• BOLD QIT: BOLD-QIT is a project to install technical systems under the Comprehensive Integrated Border Management System (CIBMS), which enables the BSF to equip Indo-Bangla borders with different kinds of sensorsin the unfenced riverine area of Brahmaputra and its tributaries. Now, the entire span of the river Brahmaputra has been covered with data network generated by Microwave communication, OFC Cables, DMR Communication, day and night surveillance Cameras and intrusion detection systems.
  • Flood lighting: Lack of floodlights on the border allows the smugglers to perpetrate cattle smuggling their devious activities during night. In order to curb the attempt of infiltration and cross-border crimes along the Indo- Pakistan border, the government has sanctioned 2,030.44 km of floodlights along the international border in the states of Jammu & Kashmir, Punjab, Rajasthan and Gujarat. 
  • Laser Fencing: In many areas, BSF had decided to install laser fencing two years ago. There are 45 such vulnerable spots along the Indo-Pak border in Punjab and Jammu and Kashmir where it will be installed and eight infrared and laser beam intrusion detection systems have started functioning in the porous treacherous and riverine tracts along the international border in Punjab.
  • Third-generation thermal imagers: It is technology used in the highly sophisticated border security system of Israel which includes high-quality long- range day cameras along with night observation systems employing third generation thermal imagers.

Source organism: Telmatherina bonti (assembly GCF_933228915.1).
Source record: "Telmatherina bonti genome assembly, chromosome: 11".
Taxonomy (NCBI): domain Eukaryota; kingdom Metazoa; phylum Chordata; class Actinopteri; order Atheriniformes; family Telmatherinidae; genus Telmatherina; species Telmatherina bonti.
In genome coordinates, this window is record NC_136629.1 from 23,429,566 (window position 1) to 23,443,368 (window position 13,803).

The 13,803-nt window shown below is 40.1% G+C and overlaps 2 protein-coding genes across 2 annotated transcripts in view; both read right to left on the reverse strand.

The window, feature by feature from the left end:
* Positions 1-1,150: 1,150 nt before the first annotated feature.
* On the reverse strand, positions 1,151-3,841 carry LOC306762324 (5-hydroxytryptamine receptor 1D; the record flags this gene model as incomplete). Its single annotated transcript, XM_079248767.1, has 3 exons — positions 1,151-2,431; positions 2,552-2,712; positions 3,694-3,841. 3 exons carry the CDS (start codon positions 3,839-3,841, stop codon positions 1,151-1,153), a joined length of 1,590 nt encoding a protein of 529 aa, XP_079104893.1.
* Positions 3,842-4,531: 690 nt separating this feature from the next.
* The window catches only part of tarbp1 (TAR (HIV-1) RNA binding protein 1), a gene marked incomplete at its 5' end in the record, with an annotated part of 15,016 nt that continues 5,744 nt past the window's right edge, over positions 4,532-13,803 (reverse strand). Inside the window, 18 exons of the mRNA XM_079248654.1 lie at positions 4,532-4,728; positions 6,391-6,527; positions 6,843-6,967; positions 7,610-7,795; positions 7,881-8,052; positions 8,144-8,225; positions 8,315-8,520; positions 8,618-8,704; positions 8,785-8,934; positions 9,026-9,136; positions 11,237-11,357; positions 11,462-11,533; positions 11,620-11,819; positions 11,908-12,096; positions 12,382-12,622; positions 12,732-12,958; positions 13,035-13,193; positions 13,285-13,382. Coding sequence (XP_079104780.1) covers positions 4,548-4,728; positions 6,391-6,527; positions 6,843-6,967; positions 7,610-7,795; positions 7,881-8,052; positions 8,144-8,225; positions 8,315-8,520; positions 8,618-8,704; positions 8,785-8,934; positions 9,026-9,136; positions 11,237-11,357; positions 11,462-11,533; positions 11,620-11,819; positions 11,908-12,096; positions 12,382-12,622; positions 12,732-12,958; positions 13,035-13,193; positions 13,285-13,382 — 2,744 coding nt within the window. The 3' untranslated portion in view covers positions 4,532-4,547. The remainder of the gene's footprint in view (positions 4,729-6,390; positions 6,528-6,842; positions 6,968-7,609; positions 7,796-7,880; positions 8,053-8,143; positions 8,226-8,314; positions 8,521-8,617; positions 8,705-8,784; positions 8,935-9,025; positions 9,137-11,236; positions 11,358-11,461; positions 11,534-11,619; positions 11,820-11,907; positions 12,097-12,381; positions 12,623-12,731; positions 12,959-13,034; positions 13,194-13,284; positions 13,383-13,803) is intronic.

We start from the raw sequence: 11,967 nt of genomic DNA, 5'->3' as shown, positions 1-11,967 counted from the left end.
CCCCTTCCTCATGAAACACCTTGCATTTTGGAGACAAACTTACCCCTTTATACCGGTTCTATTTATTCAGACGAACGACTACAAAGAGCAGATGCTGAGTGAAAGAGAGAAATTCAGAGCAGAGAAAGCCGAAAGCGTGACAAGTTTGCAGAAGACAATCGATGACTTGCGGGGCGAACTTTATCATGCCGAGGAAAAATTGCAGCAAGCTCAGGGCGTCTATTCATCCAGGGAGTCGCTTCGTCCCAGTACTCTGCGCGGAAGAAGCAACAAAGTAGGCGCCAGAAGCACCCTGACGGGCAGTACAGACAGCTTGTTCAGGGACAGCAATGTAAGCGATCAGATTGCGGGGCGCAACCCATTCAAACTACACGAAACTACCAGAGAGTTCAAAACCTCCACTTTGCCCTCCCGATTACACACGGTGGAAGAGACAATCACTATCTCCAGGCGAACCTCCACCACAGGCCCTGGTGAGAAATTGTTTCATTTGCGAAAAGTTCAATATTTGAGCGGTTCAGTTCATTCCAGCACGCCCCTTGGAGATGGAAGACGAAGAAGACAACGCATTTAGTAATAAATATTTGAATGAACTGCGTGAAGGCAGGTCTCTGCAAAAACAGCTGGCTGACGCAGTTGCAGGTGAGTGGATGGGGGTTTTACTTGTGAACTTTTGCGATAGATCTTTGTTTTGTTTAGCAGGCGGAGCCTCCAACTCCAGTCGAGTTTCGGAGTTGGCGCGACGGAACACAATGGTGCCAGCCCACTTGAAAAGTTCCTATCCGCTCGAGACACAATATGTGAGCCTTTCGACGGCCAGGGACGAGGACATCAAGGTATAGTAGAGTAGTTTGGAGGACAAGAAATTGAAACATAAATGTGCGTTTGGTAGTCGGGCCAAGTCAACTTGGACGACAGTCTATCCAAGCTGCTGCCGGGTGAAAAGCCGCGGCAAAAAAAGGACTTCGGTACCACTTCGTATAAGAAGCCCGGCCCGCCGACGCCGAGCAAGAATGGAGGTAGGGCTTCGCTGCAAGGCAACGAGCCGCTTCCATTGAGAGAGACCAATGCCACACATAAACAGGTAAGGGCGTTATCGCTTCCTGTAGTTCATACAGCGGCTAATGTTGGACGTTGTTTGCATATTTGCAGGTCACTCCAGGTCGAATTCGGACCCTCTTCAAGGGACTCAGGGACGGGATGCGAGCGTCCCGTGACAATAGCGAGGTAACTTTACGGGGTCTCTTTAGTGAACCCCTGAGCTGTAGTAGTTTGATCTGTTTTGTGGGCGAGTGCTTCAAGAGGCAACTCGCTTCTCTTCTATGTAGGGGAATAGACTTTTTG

• LORROS: The Army has also deployed the LORROS (Long Range Reconnaissance and Observation System) which has some tactical advantage. This can cover an area of 4 by 4 kms and can give real time video imagery during day and night. It helps in easy detection, identification and recognition of targets. 
  • UAVs: The UAVs and other surveillance gadgets already under installations have significantly reduced the incidents taking place due to human error. The mini UAVs are also intended to carry out reconnaissance in Jammu and Kashmir for counter insurgency along with the LoC with Pakistan and the Line of Actual Control with China.


The traditional approach to border management, i.e. focussing only on border security, has become inadequate. India needs to not only ensure seamlessness but with the adoption of new technologies for border control and surveillance and the development of integrated systems for entering, exchange and storage of data, will facilitate the full proof border security without endangering security personnel and internal security of India. 

Q 2. Critically evaluate the evolving trend of India’s counterterrorism response in recent years. 

Approach – It expects students to write about counterterrorism and critically evaluate the evolving trend of India’s counterterrorism response in recent years. 


Several countries in South Asia, including India, have been facing the challenge of terrorism and over the past few years there have been numerous acts of terror in the region. Many of these incidents are found to have complex international linkages and possible connections with transnational organised crime. Terrorism is an evolving phenomenon, with terrorist organisations continuously changing their modus operandi, thereby adding to the complexity and challenges faced by agencies.